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Benedictine Abbess of Kitzingen and Ochsenfurt; date of birth unknown; d. at Kitzingen about 790 or later. St. Boniface, Apostle of Germany, kept up a constant intimate correspondence with the community of Wimborne, Dorset, and from the abbess, Tetta, in 748-49, he obtained monastic colonies for Germany. Among these nuns one of the most illustrious for sanctity and learnmg was Thecla, a relative of St. Lioba, whom she accompanied from Wimborne and under whose rule she lived for some time at Tauberbischofsheim, until St. Boniface appointed her abbess of the newly founded abbey at Ochsenfurt. Later, on the death of St. Adelheid, or Hadelonga, the foundress and first Abbess of Kitzingen on the Main, she was called to rule that abbey while still retaining the government of Ochsenfurt. The Roman as well as the English and Benedictine Martyrology commemorate her on 15 October; others on 27 or 28 September. The name Thecla does not appear on the list of the abbesses of Kitzingen, but it is generally thought that she is designated as Heilga, or "the saint"; unless we admit this, the list must be considered interpolated. Among Boniface's letters is one addressed to Lioba, Thecla, and Cynehilde, as the heads of separate religious communities. Its tone reveals how far the nuns had entered as intelligent fellow-labourers into his apostolate. St. Boniface seems to have had a threefold purpose in summoning these Anglo-Saxon nuns as his auxiliaries: to propagate the full observance of the Benedictine Rule by new foundations; to introduce it into already founded monasteries, and to restore its observance in others; and finally to bring their gentle influence to bear on the fierce Teuton women, both by example and by the education imparted to their children. The ruined Chapel of St. Thecla, on an islet in the Severn, may have been dedicated to her, as Walstod, a Saxon bishop, was set over that part at this time. Some have tried to prove St. Thecla one of the nuns of Barking to whom St. Aldhelm dedicated his "Treatise on Virginity , but as this treatise was written before 705, and as St. Lioba went to Germany about 748-49, it is evident that her disciple who survived her was not this nun of Barking.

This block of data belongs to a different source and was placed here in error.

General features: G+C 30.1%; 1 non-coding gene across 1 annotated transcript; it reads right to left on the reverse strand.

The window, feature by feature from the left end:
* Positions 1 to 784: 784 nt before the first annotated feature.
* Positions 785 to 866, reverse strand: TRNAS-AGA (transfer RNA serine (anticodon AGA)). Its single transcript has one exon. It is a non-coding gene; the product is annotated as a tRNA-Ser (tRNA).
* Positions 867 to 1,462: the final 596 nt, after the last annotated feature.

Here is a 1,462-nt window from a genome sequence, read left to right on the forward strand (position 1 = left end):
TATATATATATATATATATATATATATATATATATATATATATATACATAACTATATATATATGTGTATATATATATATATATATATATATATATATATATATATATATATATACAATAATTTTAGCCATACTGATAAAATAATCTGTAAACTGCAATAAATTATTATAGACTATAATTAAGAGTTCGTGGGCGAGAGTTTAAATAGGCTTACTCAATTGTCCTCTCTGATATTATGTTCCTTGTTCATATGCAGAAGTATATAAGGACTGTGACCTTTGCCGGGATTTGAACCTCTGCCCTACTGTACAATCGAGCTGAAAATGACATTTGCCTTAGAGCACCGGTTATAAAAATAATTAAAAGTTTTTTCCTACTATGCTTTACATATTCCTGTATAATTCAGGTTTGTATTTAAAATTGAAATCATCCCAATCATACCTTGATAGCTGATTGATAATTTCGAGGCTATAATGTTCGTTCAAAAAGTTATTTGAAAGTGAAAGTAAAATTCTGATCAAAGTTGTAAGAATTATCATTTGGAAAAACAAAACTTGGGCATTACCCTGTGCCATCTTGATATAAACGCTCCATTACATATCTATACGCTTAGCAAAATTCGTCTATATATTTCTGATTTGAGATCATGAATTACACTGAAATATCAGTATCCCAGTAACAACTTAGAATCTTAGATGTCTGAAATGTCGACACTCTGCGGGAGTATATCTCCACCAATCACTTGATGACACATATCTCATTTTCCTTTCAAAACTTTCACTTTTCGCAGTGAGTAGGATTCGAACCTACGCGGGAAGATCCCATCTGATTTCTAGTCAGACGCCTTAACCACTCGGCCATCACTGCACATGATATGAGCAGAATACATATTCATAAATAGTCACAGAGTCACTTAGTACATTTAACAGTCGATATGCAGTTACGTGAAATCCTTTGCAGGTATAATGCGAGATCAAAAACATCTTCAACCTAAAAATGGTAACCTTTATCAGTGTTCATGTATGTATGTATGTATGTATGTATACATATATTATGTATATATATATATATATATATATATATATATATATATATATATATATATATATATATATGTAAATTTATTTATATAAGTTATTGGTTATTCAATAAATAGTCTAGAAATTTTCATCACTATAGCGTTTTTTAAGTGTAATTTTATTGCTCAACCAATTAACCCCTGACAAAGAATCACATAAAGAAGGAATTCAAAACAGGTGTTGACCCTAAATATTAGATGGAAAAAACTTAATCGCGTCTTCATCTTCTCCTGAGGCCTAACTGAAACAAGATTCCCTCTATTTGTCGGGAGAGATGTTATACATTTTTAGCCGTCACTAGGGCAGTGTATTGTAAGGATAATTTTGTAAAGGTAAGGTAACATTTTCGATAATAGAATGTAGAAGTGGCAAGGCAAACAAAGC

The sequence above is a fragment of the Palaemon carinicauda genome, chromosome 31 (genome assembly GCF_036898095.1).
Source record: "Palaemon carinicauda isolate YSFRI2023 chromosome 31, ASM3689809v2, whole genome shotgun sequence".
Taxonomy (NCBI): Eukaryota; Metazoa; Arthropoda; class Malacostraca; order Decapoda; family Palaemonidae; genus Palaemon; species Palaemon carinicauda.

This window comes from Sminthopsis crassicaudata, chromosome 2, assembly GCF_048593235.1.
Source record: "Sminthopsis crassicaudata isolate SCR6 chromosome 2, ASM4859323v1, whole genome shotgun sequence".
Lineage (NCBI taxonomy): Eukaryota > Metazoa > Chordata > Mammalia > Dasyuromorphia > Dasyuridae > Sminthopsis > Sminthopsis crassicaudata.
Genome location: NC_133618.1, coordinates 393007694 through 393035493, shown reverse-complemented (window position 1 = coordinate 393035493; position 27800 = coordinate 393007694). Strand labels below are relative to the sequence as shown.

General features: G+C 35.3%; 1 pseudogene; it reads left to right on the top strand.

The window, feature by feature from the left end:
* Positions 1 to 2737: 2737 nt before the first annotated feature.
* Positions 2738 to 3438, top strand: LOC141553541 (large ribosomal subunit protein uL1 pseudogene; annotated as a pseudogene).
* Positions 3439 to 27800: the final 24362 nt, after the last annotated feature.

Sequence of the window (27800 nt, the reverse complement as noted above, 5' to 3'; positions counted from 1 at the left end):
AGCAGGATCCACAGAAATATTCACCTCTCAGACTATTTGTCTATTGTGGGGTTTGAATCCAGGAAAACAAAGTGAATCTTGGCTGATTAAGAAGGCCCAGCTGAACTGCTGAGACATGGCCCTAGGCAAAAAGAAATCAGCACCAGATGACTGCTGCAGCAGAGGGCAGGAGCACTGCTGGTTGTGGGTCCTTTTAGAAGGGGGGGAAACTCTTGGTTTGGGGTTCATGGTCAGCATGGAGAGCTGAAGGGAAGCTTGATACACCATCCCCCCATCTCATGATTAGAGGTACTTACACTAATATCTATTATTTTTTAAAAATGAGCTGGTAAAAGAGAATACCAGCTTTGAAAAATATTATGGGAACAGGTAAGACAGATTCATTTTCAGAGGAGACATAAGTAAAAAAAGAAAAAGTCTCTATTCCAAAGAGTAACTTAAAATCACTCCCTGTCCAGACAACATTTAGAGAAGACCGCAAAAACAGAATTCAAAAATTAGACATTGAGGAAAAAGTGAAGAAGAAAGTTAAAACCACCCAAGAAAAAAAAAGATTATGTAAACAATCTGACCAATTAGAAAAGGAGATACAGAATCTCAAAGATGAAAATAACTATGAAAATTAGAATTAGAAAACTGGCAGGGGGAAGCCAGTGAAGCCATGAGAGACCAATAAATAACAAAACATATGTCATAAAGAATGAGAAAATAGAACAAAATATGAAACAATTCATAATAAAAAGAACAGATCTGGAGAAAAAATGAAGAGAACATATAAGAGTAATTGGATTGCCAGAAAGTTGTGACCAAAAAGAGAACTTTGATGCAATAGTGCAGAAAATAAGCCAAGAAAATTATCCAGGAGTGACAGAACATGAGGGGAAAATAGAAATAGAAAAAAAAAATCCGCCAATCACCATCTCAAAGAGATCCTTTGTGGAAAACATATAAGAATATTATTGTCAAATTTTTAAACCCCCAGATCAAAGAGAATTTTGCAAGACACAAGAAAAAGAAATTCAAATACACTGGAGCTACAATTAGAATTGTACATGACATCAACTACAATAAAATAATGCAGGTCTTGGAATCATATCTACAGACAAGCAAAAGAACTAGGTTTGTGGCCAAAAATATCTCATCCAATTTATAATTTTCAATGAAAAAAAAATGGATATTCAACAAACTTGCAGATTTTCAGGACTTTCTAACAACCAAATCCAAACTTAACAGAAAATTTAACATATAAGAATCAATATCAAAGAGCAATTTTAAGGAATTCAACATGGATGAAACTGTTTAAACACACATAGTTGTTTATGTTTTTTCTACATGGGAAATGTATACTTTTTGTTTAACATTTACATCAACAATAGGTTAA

Ochsenfurt gradually declined, most probably owing to its proximity to Kitzingen. There is no record of its having any other abbess after St. Thecla. Kitzingen was used for secular purposes by the margraves of Brandenburg, to whom it had been mortgaged from 1440 to 1629, when it was redeemed by Philip Adolphus, Bishop of Würzburg, and restored by John Godfrey of Guttenberg as a school for the Ursulines. In 1803 the institute of the Ursulines was secularized, and today the abbey church is in the hands of Protestants and serves as their parish church. The tombs of St. Thecla and St. Adelheid in this church were profaned in the Peasants War,1525; a fanatic of Kitzingen used the heads to play at skittles; when the church was rebuilt (1695), the venerable bodies were covered with rubbish. The monastery contains a Catholic and a Protestant school for girls, a Protestant school for boys, apartments for some teachers,and the district court. The abbess's castle is private property.
Acta SS., Oct., VIII; KYLIE, The English Correspondence of St. Boniface (London, 1911); ANON., Life of St. Lioba (London); HOPE, St. Boniface and the Conversion of Germany (London, 1877); KURTH, St. Boniface (Paris, 1902); SEITERS, Bonifatius, der Apostel der Deutschen (Mainz, 1845); SCHNÜRER, Bonifatius (Mainz, 1909).